• The Knicks should resist the temptation to stretch Joakim Noah‘s contract over the next five seasons, advises Bobby Marks of ESPN. Marks points to Deron Williams in Brooklyn and Josh Smith in Detroit as instances where teams have regretted compromising their long-term flexibility. Marks also recommends delaying an extension for Kristaps Porzingis to create more cap room for next summer.

Atlantic Notes: Porzingis, Noah, Raptors, Celtics

Kristaps Porzingis won’t have an active role in the Knicks‘ search for a new coach, relays Ian Begley of ESPN. The injured Latvian star made that clear before meeting today with team president Steve Mills and GM Scott Perry, telling reporters, “That’s [management’s] job.” The next coach will be the fourth for Porzingis in his four years with the franchise.

“The situation is what it is. I’m sure the front office, they will make the right decisions and build something that can go a long way,” Porzingis said. “I think they will make the right decisions, so we have to trust them.”

Despite the dysfunction, Porzingis added that he wants his long-term future to be in New York. He is eligible for five-year extension worth about $157MM, although the Knicks may wait until next summer to maximize cap room and see how he recovers from the torn ACL he suffered in February. Porzingis said he is focused on rehabbing the injury, which is expected to keep him sidelined until at least December, and his contract situation won’t affect when he plans to return.

There’s more from the Atlantic Division:

  • Whether Joakim Noah returns to the Knicks next season remains uncertain, but Perry might have dropped a clue this week, according to Chris Iseman of The GM didn’t include the veteran center when he broke the news to players about Jeff Hornacek‘s firing. Noah, who finished the season on an extended leave of absence, still has two years and $37.8MM remaining on the huge contract he signed in 2016. If the team decides to use the stretch provision on September 1 or later, it could open up an additional $12MM in cap space for next summer. Perry said the issue will be examined this offseason.
  • The Raptors are reaping the benefits of remaining patient three seasons ago, writes Michael Grange of Sportsnet. After being swept by the Wizards in a 2015 playoff series, team president Masai Ujiri elected to keep the core of the team — Kyle Lowry, DeMar DeRozan and Jonas Valanciunas — and to retain coach Dwane Casey. The Raptors have remained among the best teams in the East and enter this year’s playoffs as a No. 1 seed. “Everybody is trying to flip the switch on everything,” Casey said. “But Masai had patience, saw what’s coming and stuck with it.”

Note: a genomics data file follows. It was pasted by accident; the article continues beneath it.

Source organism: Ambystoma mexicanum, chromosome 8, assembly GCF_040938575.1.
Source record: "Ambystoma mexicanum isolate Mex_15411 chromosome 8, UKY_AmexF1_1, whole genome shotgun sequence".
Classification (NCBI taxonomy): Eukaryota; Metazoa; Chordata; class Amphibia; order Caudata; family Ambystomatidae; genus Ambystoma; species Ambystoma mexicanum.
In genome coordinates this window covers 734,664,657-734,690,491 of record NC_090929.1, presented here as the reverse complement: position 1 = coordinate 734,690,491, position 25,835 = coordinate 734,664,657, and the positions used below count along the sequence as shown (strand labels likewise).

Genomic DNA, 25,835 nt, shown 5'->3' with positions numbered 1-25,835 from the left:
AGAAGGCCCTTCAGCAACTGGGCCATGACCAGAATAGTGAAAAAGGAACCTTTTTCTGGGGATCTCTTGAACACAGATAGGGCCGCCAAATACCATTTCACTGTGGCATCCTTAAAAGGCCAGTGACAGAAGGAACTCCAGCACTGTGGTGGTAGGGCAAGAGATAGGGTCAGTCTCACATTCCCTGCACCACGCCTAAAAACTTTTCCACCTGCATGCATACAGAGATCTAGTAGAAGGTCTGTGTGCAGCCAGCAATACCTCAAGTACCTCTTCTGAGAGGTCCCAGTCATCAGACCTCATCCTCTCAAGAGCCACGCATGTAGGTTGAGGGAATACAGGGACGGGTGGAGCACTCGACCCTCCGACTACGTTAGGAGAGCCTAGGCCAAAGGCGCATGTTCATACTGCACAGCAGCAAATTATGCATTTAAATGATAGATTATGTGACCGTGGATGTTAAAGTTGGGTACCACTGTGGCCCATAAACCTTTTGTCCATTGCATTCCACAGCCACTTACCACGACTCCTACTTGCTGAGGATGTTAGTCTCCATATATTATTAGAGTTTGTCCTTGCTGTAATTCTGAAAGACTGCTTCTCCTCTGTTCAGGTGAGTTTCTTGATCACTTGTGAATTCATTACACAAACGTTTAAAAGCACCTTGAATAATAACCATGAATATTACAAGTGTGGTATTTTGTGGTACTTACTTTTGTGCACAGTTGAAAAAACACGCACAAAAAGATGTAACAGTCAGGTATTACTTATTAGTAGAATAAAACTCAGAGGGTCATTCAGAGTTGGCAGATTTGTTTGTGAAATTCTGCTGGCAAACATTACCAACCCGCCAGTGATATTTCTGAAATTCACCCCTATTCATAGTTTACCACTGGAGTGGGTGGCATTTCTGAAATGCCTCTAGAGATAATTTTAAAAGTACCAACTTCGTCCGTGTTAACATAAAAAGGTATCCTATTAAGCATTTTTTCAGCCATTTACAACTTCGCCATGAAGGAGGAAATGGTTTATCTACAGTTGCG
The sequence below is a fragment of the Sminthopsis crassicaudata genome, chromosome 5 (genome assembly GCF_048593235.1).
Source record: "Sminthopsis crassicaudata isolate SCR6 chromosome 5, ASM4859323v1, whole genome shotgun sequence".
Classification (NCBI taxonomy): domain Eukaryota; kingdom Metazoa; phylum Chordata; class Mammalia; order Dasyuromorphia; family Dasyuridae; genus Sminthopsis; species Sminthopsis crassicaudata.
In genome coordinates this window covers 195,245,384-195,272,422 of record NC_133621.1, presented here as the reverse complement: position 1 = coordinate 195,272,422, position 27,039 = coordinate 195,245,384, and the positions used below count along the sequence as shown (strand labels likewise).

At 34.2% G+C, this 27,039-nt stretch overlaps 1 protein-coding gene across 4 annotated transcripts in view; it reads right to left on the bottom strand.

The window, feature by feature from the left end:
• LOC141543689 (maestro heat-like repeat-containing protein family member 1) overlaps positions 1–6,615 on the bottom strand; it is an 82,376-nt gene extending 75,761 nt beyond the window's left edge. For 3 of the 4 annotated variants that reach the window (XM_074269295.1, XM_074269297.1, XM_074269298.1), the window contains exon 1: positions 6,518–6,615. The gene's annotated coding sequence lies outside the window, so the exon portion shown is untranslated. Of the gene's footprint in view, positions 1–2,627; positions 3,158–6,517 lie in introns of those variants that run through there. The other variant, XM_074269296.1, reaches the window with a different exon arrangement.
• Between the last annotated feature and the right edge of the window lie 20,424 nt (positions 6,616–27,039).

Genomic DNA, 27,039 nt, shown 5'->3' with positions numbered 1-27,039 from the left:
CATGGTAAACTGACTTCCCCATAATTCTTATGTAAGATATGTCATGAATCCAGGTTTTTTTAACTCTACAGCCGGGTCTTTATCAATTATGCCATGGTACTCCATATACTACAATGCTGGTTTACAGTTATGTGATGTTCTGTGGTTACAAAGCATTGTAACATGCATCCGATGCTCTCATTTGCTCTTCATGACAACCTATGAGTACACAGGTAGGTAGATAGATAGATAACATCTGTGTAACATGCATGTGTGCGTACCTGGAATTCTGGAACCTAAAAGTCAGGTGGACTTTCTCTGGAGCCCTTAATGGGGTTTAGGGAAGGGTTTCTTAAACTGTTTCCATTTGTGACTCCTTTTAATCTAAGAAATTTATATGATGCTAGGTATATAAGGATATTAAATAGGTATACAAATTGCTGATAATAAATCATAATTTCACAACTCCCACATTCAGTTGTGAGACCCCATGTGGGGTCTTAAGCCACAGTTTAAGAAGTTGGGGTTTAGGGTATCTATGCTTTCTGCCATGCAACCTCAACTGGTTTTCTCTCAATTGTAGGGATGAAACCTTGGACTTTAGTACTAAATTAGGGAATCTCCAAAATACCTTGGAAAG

• Celtics coach Brad Stevens is planning a tighter rotation for the playoffs, relays Tom Westerholm of MassLive. That means reduced playing time for Abdel Nader and Guerschon Yabusele, but Westerholm expects Semi Ojeleye to get minutes because he can match up defensively with Bucks’ star Giannis Antetokounmpo.

And-Ones: Extension Candidates, BIG3, Sports Betting

With the NBA postseason set to tip off this weekend an equally intriguing offseason draws nearer. Recently, Keith Smith of RealGM took a nice, long look at the upcoming batch of players eligible to sign rookie contract extensions after July 1.

While some players like Karl-Anthony Towns and Devin Booker are no-brainers for rich contract extensions, other players like Kristaps Porzingis and Myles Turner are intriguing cases.

Porzingis, Smith writes, could be a candidate for a conditional contract extension similar to the one Joel Embiid signed last summer. Turner, meanwhile, proved himself a worthy NBA starter early in his career but has dealt with injury setbacks of his own in the time since.

A number of the top lottery picks in the 2015 draft class aren’t likely to sign significant extensions, if they’re even eligible to do so at all. Two of the top five picks – Jahlil Okafor and Mario Hezonja – didn’t even have the fourth-year of their rookie deals picked up.